While this approach to training appears highly promising, the study did not examine the effects of the training on actual driving skills or crash risk and whether these effects are long-lasting. Further research is needed to evaluate the real-world-impact of the training model on actual driving safety in young novice drivers.
Participants included a convenience sample of six young drivers (three females and three males) recruited online. All participants had normal vision or normal vision with correction and a verified provisional license. Participants were scheduled for up to three one-hour sessions in which the training module was self-administered and were compensated upon completion of the study. During each session, participants were seated five feet away from a 60-inch monitor equipped with a keyboard and mouse.
The research team developed a prototype training module based on the principles of perceptual and adaptive learning, an approach that has been applied successfully in many other fields (e.g., aviation, medicine) but not in driving. The module included six learning categories identified from a review of literature focused on types of crashes in which novice drivers are commonly involved due to factors plausibly related to lack of experience:
- Path conflict – Anticipating when another vehicle on the road may move into your path.
- Stopping vehicle – Anticipating when a vehicle may slow quickly or stop suddenly.
- Roadside incursion – Anticipating when something or someone off the road may move on the road.
- Forced path change – Recognizing that something about the road ahead may force you to change your planned path.
- Obscured potential hazard – Recognizing when something significant is obscured from view.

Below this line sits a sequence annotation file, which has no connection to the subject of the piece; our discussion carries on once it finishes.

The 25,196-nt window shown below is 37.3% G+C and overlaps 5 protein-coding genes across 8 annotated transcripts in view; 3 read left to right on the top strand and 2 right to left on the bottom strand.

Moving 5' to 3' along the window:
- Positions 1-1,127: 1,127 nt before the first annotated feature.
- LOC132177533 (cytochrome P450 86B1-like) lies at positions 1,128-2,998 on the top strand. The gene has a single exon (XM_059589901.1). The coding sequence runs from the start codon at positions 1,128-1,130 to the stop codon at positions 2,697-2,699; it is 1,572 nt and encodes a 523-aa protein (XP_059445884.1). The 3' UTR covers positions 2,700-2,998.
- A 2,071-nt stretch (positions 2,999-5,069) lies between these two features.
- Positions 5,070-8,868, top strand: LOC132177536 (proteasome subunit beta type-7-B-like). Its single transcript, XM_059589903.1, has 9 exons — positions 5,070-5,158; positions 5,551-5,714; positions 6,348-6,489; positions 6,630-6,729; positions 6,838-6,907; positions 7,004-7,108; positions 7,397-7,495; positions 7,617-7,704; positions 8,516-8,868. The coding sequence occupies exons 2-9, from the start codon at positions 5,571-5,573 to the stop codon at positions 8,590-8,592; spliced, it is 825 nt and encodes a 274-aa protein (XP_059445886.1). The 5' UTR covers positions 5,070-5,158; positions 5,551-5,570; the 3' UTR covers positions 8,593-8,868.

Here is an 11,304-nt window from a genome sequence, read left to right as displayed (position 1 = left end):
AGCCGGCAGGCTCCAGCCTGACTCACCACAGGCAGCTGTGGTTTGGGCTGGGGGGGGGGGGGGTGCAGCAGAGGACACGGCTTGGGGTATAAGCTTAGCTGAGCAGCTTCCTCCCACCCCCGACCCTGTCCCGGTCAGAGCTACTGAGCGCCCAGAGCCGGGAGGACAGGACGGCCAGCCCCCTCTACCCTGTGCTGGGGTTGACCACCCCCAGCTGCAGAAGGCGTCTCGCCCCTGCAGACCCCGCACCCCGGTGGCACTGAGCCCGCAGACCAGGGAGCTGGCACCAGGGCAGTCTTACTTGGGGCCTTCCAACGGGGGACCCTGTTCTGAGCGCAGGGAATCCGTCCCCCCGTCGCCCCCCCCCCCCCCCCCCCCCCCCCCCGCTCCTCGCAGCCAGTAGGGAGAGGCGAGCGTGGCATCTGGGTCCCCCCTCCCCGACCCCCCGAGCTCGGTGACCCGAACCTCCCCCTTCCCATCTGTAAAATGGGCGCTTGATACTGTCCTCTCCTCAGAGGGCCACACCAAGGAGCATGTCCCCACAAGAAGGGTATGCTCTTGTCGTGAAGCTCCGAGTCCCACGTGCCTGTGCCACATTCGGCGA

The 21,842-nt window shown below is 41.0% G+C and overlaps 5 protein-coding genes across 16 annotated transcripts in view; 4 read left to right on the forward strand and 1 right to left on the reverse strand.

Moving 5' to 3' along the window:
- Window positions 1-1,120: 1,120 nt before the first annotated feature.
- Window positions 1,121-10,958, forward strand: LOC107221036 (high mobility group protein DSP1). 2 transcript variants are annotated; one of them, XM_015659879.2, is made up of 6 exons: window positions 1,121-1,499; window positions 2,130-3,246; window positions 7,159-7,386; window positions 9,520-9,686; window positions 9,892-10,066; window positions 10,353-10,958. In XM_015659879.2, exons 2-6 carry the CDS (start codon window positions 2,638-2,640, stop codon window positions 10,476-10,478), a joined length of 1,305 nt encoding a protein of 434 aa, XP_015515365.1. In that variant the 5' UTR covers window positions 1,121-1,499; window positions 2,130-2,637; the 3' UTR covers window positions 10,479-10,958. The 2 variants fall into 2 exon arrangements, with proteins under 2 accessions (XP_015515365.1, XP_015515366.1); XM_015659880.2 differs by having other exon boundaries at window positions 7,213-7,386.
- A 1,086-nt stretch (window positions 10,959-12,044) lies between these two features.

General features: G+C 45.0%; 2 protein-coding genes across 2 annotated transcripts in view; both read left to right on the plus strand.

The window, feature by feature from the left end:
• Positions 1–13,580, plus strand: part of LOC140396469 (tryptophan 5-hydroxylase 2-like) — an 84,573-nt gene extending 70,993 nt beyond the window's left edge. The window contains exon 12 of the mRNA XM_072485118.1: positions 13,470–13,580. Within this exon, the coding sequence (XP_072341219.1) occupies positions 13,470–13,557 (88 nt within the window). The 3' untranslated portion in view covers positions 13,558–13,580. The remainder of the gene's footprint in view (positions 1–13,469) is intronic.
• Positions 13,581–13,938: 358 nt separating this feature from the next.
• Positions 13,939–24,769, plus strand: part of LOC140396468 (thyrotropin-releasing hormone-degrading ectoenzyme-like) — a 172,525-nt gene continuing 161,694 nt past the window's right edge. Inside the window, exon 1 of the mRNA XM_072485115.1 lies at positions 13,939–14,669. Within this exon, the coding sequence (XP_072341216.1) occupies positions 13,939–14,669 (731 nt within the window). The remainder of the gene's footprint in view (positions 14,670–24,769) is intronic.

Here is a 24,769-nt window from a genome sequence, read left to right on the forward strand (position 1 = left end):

- Emergency vehicle effects – Recognizing the presence of emergency vehicles may pose conflicts.
Within each of these learning categories were ten video clips representative of driving scenarios each concluding in a crash due to lack of driver response. There were three types of trials: “Watch” trials, “Respond” trials, and “No Event” trials. During the “Watch” trials, the participant viewed a clip, which paused before an impending hazard. Six multiple choice options corresponding to the six learning categories appeared. The participant selected the anticipated hazard depicted in the clip. During “Respond” trials, the participant viewed a video clip and pressed the spacebar when they recognized a potential hazard. The program recorded speed and accuracy during “Watch” trials. During “No Event” trials, the participant viewed a video clip in which not pressing the space bar was the correct response. The training program provided feedback for incorrect responses for all trial types.
Mastery of material was defined as five correct responses out of six presentations of the same category (80% accuracy). The experimenter observed participant behaviors and program functionality during sessions, provided assistance if necessary, and administered questions on subjective sense of improvement, perceived difficulty, likes, dislikes, and suggestions for improvement after each session.